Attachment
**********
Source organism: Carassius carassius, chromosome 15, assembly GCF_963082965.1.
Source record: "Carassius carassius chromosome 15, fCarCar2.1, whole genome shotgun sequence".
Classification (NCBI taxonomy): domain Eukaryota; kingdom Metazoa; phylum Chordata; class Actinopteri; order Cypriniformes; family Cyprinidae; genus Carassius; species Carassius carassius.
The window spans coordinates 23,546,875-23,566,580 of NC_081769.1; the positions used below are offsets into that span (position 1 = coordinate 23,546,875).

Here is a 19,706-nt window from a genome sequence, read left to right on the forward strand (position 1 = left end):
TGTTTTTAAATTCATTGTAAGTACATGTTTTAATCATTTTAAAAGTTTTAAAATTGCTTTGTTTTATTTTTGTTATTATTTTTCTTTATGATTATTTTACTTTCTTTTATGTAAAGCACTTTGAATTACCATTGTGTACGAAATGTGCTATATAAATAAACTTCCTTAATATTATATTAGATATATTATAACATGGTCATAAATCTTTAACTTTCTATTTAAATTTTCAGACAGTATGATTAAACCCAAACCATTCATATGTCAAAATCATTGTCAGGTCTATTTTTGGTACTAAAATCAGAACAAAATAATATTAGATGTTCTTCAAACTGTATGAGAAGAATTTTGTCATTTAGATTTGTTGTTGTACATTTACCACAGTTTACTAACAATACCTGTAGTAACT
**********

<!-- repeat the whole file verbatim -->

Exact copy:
Source organism: Carassius carassius, chromosome 15, assembly GCF_963082965.1.
Source record: "Carassius carassius chromosome 15, fCarCar2.1, whole genome shotgun sequence".
Classification (NCBI taxonomy): domain Eukaryota; kingdom Metazoa; phylum Chordata; class Actinopteri; order Cypriniformes; family Cyprinidae; genus Carassius; species Carassius carassius.
The window spans coordinates 23,546,875-23,566,580 of NC_081769.1; the positions used below are offsets into that span (position 1 = coordinate 23,546,875).

Here is a 19,706-nt window from a genome sequence, read left to right on the forward strand (position 1 = left end):
TGTTTTTAAATTCATTGTAAGTACATGTTTTAATCATTTTAAAAGTTTTAAAATTGCTTTGTTTTATTTTTGTTATTATTTTTCTTTATGATTATTTTACTTTCTTTTATGTAAAGCACTTTGAATTACCATTGTGTACGAAATGTGCTATATAAATAAACTTCCTTAATATTATATTAGATATATTATAACATGGTCATAAATCTTTAACTTTCTATTTAAATTTTCAGACAGTATGATTAAACCCAAACCATTCATATGTCAAAATCATTGTCAGGTCTATTTTTGGTACTAAAATCAGAACAAAATAATATTAGATGTTCTTCAAACTGTATGAGAAGAATTTTGTCATTTAGATTTGTTGTTGTACATTTACCACAGTTTACTAACAATACCTGTAGTAACT